Welcome to my place . . . Portland, Oregon
Venture off the tourist trail with an insider’s guide to the city’s best places to visit
Angela Gillette with her husband Mark Gillette and their children Lily (11) and Jackson (9).
Angela Gillette, originally from Glasnevin in Dublin, has been living in the US for 26 years. After 18 years in California, where she met her American husband Mark, the family moved to Portland in 2009, where she works in IT for the state of Oregon
Where is the first place you bring people to when they visit Portland in summer?
A brewery with a great outdoor patio on the eastside of Portland. Like Dublin, a river divides us. While all of the ‘tourist’ Portland is mostly downtown on the westside, the more residential eastside is where most people live, and it has a number of vibrant little main street commercial areas.
We also have a huge craft beer culture here and a lot of the more than 60 breweries in town have great outdoor patios and roof decks. A lunch outdoors at Great Notion brewery followed by a stroll around vibrant Alberta Street makes for a great afternoon. Bring your sunscreen – summers here can get hot, temperatures from 25-35 degrees Celsius in July and August are common
The top three things to do in Portland, that don’t cost money, are ...
A walk across our new Tillikum Crossing bridge. This is the first car-free bridge in the US – buses, trains, bikes and pedestrians are allowed, but no cars. It’s a pleasant walk on a sunny day with a great view of many of the other bridges crossing the Willamette River in downtown Portland. If you are up for a longer walk you can also combine this with a loop around the Eastside Esplanade and downtown Portland for a scenic half-day out.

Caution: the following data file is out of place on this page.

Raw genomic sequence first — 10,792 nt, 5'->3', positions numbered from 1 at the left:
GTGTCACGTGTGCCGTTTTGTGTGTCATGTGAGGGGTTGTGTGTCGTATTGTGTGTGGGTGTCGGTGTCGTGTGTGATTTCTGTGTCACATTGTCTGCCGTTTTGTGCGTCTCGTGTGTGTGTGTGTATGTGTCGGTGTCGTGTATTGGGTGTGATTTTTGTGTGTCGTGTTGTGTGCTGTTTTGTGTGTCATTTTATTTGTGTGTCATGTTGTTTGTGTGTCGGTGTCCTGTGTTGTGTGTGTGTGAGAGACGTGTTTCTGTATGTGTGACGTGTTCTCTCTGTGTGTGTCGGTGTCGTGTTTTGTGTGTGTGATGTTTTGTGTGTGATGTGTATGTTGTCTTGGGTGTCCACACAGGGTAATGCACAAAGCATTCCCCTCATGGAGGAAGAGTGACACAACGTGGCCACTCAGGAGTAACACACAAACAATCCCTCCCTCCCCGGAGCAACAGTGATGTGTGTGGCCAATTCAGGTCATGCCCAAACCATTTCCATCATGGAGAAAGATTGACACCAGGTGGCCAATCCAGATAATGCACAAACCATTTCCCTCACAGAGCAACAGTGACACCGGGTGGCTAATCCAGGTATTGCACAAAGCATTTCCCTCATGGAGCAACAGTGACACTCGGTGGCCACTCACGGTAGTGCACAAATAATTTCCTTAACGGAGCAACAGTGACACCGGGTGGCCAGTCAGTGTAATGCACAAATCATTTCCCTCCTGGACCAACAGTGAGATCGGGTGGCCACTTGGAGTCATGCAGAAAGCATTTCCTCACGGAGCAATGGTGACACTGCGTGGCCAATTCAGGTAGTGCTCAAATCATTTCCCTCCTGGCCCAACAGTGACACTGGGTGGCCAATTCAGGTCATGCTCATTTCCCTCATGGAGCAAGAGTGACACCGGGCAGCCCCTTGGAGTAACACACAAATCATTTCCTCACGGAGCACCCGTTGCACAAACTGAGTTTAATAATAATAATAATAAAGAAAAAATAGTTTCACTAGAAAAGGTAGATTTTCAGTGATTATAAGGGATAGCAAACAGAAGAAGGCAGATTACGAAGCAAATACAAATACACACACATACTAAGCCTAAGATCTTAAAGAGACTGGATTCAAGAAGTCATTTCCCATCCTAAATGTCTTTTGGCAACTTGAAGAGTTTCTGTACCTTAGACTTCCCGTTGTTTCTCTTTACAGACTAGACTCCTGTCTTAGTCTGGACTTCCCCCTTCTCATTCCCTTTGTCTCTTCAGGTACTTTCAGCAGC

A trip to one of the almost daily farmers’ markets in summer. There is a Wednesday night market near me in Sellwood and a Sunday morning market in Woodstock. You can usually wander around and sample fresh produce, sausage, honey, jams and desserts, while visiting a less-touristy little neighbourhood of town. The markets also have music and activities like face-painting or art projects for kids.
Movies in the park. This is a summer-long event scheduled by our parks department every year. Bring a blanket and a picnic and enjoy a family friendly or retro movie at dusk.
Where do you recommend for a meal eaten out doors on a sunny day?
A food cart pod. Portland has a huge food cart culture and there are a number of parking lots and areas that have turned into groupings of 10-12 food carts, with seating. My current favourite is Cartlandia, in the outer southeast part of Portland. Sample dishes from over 16 food carts, including many Thai, Indian, Mexican and Middle Eastern options. Grab some dessert and beers as well and enjoy outdoor seating. It is on a well-known bike trail so you can work some of those calories off afterwards.
Where is the best place to get a sense of Portland’s place in history?
Oddly enough, I would recommend a trip out of town, 10 or so miles to the End of the Oregon Trail museum in Oregon City. This is a very hands-on museum that walks you through the historical western migration that occurred from the 1840s through the 1860s and helped populate Portland, the Willamette Valley and a lot of the West coast. You get to see how these pioneers planned and executed their journey, the hazards they faced and how this contributed to the founding of early Oregon towns including Portland.
What should visitors save room in their suitcase for after a visit to Portland?
Pie. The Willamette Valley south of Portland is home to a lot of great berry-growing farms and there a number of local bakeries that go all out in summer to crank out amazing fruit and berry pies. My favourite is Lauretta-Jean’s bakery which sells whole pies with an amazing flaky crust and terrific combinations of fillings. Not sure you should put it in the actual suitcase though.
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